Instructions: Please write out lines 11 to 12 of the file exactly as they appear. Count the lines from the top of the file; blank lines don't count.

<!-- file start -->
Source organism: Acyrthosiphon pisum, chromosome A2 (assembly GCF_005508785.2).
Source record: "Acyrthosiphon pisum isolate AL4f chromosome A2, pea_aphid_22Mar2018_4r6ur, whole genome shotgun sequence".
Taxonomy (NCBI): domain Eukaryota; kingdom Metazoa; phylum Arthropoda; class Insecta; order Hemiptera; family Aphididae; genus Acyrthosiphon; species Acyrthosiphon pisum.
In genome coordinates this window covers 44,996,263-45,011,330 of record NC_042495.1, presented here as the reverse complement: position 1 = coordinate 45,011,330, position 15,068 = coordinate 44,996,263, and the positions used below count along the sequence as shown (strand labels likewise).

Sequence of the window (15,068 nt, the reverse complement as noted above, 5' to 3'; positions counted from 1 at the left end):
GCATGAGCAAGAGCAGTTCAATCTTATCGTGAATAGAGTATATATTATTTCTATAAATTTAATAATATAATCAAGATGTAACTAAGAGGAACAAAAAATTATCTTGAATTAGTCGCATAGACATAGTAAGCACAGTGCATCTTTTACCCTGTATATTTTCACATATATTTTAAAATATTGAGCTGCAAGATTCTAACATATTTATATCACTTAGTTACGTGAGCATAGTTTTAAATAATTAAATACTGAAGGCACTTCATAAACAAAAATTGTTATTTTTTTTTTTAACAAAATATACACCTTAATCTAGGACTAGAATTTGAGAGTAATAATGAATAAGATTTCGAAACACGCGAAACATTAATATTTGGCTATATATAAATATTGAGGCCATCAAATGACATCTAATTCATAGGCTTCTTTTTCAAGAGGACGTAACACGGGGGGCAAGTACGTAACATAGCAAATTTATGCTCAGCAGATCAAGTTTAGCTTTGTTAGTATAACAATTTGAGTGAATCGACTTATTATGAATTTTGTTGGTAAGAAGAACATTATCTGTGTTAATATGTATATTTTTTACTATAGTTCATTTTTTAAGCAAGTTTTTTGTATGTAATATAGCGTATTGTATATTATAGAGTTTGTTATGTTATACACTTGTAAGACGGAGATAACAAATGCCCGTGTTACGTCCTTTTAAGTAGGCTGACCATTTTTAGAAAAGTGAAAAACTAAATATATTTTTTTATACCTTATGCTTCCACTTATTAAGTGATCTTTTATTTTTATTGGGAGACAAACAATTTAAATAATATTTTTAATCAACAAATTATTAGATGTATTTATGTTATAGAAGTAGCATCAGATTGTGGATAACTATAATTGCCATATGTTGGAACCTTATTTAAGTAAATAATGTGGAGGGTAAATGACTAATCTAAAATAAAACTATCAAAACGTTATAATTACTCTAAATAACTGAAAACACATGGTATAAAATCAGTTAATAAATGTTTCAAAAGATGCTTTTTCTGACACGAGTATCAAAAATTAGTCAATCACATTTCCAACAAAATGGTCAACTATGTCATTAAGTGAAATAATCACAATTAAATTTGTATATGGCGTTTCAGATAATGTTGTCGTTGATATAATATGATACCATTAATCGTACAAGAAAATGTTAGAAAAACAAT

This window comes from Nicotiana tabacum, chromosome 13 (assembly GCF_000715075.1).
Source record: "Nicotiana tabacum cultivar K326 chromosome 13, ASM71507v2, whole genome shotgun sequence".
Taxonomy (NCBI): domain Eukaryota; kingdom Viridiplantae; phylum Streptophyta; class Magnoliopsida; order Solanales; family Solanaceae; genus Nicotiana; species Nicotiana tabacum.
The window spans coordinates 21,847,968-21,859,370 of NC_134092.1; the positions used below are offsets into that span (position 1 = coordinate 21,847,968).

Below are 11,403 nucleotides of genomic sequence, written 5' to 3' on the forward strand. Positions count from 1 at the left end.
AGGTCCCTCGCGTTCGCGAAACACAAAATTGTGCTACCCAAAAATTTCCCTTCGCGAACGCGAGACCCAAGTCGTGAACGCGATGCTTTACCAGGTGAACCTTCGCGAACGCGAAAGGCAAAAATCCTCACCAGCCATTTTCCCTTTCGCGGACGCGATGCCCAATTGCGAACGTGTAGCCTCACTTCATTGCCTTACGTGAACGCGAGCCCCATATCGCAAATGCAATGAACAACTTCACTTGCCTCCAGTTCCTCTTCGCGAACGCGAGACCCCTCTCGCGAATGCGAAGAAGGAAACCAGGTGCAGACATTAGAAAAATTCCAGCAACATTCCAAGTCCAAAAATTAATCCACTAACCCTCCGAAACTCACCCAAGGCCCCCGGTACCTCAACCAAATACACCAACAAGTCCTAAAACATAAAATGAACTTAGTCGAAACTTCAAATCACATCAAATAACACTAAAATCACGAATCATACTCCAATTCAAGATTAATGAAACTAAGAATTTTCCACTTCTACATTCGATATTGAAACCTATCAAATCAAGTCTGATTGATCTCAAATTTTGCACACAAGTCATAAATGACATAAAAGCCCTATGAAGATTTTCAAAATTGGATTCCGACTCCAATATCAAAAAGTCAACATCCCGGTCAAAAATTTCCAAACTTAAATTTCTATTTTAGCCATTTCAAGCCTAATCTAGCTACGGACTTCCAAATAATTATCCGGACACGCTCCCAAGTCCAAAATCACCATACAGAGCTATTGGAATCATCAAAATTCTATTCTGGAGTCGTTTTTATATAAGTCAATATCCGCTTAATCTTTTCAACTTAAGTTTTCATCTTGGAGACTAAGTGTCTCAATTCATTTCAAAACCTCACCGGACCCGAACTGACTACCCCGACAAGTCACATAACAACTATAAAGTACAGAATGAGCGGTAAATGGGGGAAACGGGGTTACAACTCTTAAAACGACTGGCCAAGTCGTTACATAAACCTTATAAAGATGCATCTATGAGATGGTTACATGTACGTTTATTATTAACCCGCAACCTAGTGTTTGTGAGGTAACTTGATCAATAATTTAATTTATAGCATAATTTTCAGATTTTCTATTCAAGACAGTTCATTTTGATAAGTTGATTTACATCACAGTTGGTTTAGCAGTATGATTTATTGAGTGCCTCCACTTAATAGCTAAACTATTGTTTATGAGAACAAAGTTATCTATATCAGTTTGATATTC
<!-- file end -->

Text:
Below are 11,403 nucleotides of genomic sequence, written 5' to 3' on the forward strand. Positions count from 1 at the left end.
AGGTCCCTCGCGTTCGCGAAACACAAAATTGTGCTACCCAAAAATTTCCCTTCGCGAACGCGAGACCCAAGTCGTGAACGCGATGCTTTACCAGGTGAACCTTCGCGAACGCGAAAGGCAAAAATCCTCACCAGCCATTTTCCCTTTCGCGGACGCGATGCCCAATTGCGAACGTGTAGCCTCACTTCATTGCCTTACGTGAACGCGAGCCCCATATCGCAAATGCAATGAACAACTTCACTTGCCTCCAGTTCCTCTTCGCGAACGCGAGACCCCTCTCGCGAATGCGAAGAAGGAAACCAGGTGCAGACATTAGAAAAATTCCAGCAACATTCCAAGTCCAAAAATTAATCCACTAACCCTCCGAAACTCACCCAAGGCCCCCGGTACCTCAACCAAATACACCAACAAGTCCTAAAACATAAAATGAACTTAGTCGAAACTTCAAATCACATCAAATAACACTAAAATCACGAATCATACTCCAATTCAAGATTAATGAAACTAAGAATTTTCCACTTCTACATTCGATATTGAAACCTATCAAATCAAGTCTGATTGATCTCAAATTTTGCACACAAGTCATAAATGACATAAAAGCCCTATGAAGATTTTCAAAATTGGATTCCGACTCCAATATCAAAAAGTCAACATCCCGGTCAAAAATTTCCAAACTTAAATTTCTATTTTAGCCATTTCAAGCCTAATCTAGCTACGGACTTCCAAATAATTATCCGGACACGCTCCCAAGTCCAAAATCACCATACAGAGCTATTGGAATCATCAAAATTCTATTCTGGAGTCGTTTTTATATAAGTCAATATCCGCTTAATCTTTTCAACTTAAGTTTTCATCTTGGAGACTAAGTGTCTCAATTCATTTCAAAACCTCACCGGACCCGAACTGACTACCCCGACAAGTCACATAACAACTATAAAGTACAGAATGAGCGGTAAATGGGGGAAACGGGGTTACAACTCTTAAAACGACTGGCCAAGTCGTTACATAAACCTTATAAAGATGCATCTATGAGATGGTTACATGTACGTTTATTATTAACCCGCAACCTAGTGTTTGTGAGGTAACTTGATCAATAATTTAATTTATAGCATAATTTTCAGATTTTCTATTCAAGACAGTTCATTTTGATAAGTTGATTTACATCACAGTTGGTTTAGCAGTATGATTTATTGAGTGCCTCCACTTAATAGCTAAACTATTGTTTATGAGAACAAAGTTATCTATATCAGTTTGATATTC